The two genres also shared a reliance on imagination as an interpretive and animating force. This way of seeing was particularly relevant to the altered topography of World War I, as subterranean trenches and a reliance on aerial reconnaissance shifted the strategic relationship between space and vision. The view from the ground was limited and unreliable. The view from the air was what mattered.6 If the models provided a familiar entrée to the unfamiliar terrain of war, aerial paintings, as the 1920 IWM catalogue emphasizes, were alienating: “Artists here were guided by no traditions and had to work from eye memory. … They show sights which the imagination must be kindled to realise… It is not to be expected that every groundsman will find air-pictures as lucid as normal landscapes.”7 Notable here is the creative leap. This is a visual strategy that must be learned.

Figure 3. CRW Nevinson (1889–1946, United Kingdom), Over the Lines, 1917, oil on canvas, 60.9 x 45.7 cm. Imperial War Museum, London (Image © IWM Art.IWM ART 515).

Though battle models have a history that predated the advent of aerial warfare, the physical proximity of A Model of a Devastated Townto aerial paintings and photographs in the IWM galleries recontextualized their format in relation to aerial vision.[8] Images such as Christopher Nevinson’s Over the Lines (1917) (fig. 3)—on display nearby Devastated Town in the Air Force section of the IWM—revealed aerial imagery as schematized rather than representational. Nevinson’s composition has a uniform ground of gray-green and the scant topographical differentiation reiterates the muddy sameness of the front. The staccato lines of white, black, and ochre used to form the town below imply a violent disintegration of the built environment. The horror of war, however, is removed, and the exploding shells in the aerial composition appear as ornamental rather than deadly.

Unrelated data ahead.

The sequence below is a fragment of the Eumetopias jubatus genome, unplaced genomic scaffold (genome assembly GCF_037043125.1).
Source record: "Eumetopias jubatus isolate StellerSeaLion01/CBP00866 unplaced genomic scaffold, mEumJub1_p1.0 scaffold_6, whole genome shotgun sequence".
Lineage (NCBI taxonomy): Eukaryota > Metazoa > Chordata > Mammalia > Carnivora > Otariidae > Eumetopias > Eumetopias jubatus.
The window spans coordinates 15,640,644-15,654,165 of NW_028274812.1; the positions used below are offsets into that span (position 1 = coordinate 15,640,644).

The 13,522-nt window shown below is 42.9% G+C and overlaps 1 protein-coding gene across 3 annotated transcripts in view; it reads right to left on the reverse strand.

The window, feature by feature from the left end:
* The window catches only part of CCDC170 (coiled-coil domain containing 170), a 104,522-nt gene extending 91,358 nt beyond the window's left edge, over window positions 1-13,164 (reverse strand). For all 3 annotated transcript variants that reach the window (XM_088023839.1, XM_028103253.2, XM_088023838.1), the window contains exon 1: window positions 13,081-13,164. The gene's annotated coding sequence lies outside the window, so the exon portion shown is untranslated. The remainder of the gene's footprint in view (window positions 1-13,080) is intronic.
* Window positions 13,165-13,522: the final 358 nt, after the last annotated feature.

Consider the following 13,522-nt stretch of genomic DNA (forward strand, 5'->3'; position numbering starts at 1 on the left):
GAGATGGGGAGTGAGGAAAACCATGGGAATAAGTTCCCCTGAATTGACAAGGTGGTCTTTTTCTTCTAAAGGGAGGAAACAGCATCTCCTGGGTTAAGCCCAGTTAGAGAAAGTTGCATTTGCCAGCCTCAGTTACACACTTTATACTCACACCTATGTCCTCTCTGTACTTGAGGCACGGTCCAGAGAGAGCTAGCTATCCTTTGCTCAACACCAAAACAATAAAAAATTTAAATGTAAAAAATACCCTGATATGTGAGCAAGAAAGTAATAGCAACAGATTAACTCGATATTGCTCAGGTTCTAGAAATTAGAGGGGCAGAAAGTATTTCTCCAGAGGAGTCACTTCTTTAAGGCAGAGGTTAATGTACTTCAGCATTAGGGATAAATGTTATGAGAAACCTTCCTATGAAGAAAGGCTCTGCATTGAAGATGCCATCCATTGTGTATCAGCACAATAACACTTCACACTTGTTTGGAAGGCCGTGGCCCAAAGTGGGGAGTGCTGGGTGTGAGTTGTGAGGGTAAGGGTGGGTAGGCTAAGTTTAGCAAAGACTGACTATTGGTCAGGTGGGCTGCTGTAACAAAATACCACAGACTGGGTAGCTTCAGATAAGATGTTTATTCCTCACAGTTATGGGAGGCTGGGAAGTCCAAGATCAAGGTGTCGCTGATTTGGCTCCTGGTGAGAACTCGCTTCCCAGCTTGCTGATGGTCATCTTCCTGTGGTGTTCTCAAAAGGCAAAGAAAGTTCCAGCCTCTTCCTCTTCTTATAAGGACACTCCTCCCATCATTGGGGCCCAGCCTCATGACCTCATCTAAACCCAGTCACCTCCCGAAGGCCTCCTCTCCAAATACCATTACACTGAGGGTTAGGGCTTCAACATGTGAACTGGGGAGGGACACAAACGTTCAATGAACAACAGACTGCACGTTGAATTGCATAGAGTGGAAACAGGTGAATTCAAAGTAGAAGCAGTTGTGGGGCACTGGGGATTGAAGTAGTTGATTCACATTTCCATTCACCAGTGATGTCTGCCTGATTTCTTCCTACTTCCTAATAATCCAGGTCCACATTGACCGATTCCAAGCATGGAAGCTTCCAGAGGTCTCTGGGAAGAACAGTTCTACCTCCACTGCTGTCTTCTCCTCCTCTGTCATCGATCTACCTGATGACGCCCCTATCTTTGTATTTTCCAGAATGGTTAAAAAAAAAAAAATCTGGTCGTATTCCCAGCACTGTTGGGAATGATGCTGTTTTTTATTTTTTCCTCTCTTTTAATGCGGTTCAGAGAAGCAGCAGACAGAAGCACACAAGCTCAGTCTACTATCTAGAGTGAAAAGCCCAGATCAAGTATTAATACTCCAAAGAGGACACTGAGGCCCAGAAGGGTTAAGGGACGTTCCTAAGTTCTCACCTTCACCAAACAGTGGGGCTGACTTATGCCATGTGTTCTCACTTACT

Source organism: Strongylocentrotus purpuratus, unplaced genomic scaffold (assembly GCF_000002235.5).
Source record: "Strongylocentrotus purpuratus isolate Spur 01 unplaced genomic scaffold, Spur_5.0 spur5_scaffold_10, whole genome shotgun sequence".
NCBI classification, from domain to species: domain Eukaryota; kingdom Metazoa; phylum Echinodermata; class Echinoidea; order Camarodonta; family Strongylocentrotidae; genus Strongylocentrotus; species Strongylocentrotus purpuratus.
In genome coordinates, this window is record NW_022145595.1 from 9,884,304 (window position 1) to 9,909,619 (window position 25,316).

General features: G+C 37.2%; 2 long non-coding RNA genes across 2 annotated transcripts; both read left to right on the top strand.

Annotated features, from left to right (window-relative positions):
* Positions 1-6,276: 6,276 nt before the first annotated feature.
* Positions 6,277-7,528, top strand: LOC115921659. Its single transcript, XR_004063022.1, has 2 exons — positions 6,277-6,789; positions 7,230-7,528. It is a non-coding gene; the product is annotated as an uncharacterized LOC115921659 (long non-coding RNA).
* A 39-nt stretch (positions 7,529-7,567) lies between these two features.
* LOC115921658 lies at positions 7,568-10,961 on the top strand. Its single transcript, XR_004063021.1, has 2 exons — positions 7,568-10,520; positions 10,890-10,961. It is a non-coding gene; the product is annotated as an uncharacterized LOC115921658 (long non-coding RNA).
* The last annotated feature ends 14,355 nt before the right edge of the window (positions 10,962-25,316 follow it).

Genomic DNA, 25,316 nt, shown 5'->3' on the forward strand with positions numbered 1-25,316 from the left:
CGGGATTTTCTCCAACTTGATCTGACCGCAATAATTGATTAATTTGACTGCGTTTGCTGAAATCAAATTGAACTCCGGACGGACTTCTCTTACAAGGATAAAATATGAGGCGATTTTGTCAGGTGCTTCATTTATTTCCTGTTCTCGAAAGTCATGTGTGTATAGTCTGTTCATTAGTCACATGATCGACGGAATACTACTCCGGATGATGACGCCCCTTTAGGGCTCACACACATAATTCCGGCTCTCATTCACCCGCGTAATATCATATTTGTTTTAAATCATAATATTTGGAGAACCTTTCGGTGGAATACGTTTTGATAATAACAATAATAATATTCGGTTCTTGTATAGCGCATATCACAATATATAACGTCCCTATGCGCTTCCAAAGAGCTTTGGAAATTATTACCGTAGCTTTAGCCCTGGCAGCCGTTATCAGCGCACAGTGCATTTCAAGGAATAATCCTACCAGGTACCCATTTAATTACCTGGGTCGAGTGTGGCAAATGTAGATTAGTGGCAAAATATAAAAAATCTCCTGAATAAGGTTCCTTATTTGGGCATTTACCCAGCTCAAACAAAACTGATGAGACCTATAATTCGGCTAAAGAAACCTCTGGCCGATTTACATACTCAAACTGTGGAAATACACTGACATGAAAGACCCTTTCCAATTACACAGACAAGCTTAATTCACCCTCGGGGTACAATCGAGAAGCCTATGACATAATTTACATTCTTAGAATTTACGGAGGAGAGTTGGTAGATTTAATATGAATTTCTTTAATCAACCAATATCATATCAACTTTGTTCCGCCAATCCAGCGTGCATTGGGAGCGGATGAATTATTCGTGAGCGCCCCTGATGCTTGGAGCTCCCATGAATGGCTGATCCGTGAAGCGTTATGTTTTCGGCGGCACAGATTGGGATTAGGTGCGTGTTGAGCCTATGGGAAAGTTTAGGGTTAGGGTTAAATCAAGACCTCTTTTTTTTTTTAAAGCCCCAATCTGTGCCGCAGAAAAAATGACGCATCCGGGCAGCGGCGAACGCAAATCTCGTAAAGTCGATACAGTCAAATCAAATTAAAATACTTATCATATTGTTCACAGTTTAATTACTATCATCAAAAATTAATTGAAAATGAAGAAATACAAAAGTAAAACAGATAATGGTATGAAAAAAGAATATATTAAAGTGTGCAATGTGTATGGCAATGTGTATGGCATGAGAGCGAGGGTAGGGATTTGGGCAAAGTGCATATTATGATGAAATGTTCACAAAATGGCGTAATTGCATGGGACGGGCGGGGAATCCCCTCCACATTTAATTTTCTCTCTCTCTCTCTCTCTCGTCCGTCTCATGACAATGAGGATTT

Nevinson’s view incorporated information about roads, trenches, and troops with information indicated by abstract symbols rather than a pictorial match between signifier and signified. The genre of aerial-landscape paintings was facilitated by two mechanical innovations of the early twentieth century that augmented the limits of human vision: reconnaissance flights and aerial photography.9 Its format claimed a scientific lineage which, as the IWM catalogue makes clear, required a trained viewer to make the images lucid.10 Even in the context of an art exhibition, the viewer took on the role of a trained military observer by reading the distant marks of Over the Lines as the details of a ruined town. This is, as the catalogue implies, a drastic departure from the conventions of British landscape painting, where clarity and legibility were highly valued. Landscape imagery, which was vital as an informational tool in past wars, had been rendered obsolete by the symbolic vision of aerial reconnaissance. The explicitness of the miniatures circumvented this troubled relationship between human observation and mechanical vision, presenting a claim for unmediated reality. In the galleries of the IWM, the models translated the remote landscape seen in images such as Over the Lines into a form that reestablished stable topographical vision. Yet their precision and tangibility were an anachronism, and the irony of the models is that they were, unlike aerial paintings and photography, products entirely of the home front.